Savraj Grewal was bemoaning that it would cost Canadians CAN$7,000 to publish a paper in the open access journal Cell Reports. Lively discussion about this followed on Twitter.
Here’s how Cell Report’s cost stacks up to other open access journals. You have to break the axis to compare it to most other journals.
My first reaction was, “Why would anyone pay this when they could publish in PeerJ for a tenth of the cost?” There are a lot of open access journals, so what are people criteria are authors using to distinguish between them? I don’t understand how people pick between Nature Communications (US$5,200), Science Advances, or Cell Reports. They’re all open access versions of existing “brands,” but I don’t know if they genuinely provide difference services. I don’t think they do. And providing the publisher name is the only service they provide that PLOS ONE, PeerJ, and a wide variety of other journals don’t.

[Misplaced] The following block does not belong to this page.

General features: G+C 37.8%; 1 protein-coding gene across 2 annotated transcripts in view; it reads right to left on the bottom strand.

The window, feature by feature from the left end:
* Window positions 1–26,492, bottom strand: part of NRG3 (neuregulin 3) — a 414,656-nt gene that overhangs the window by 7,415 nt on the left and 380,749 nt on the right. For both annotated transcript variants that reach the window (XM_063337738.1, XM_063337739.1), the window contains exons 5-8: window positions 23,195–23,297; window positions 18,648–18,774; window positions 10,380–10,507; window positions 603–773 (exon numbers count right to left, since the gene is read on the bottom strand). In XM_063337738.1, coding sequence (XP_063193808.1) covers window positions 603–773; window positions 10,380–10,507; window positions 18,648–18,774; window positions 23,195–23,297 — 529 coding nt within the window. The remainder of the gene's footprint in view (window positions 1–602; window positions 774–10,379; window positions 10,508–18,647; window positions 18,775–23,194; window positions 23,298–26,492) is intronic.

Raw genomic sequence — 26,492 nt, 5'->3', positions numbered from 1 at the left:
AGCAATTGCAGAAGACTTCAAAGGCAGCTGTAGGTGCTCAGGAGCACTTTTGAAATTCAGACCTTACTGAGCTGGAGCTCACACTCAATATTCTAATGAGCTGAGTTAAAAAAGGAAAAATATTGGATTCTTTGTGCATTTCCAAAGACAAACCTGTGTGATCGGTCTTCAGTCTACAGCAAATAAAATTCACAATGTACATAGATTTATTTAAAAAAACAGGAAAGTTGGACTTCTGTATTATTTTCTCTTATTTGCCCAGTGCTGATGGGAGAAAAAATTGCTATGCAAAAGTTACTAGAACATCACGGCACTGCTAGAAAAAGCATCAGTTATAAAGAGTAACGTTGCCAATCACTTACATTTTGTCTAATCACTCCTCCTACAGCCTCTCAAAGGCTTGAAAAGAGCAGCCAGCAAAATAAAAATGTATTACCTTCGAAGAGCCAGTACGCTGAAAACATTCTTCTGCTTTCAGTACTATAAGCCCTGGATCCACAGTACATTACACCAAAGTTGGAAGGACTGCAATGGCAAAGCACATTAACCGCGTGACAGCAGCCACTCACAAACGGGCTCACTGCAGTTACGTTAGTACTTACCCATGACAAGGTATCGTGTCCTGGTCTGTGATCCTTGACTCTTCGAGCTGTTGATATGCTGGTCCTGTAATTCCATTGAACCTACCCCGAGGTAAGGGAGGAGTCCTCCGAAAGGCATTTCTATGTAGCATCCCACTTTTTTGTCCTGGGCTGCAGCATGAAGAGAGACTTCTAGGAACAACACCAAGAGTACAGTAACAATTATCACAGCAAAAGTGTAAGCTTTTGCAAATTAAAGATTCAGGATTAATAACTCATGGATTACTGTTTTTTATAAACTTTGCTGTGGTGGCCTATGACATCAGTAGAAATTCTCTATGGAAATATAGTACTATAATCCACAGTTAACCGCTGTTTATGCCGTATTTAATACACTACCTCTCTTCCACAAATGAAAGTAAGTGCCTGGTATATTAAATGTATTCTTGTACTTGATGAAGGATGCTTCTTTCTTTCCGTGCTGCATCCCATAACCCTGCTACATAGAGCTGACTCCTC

Then I realized the cost to Canadians is not purely a function of Cell Press’s higher than normal article processing fees. The Canadian dollar is weak right now (0.7109 USD, according to my quick trip to CBC).
I don’t think I’ve seen discussions of open access fees and publication costs that have acknowledged currency volatility. When the cost of a publication is in US dollars, minor changes in exchange rates can make big differences in a researcher’s budget. Especially when the cost in as high as Cell Reports.
I’m not sure if anything can be done about that.
Update: Because I can’t stop plotting things, here’s the how the big three biological publishers’ open access journals stack up:
The sticker price on AAAS’s Zune journal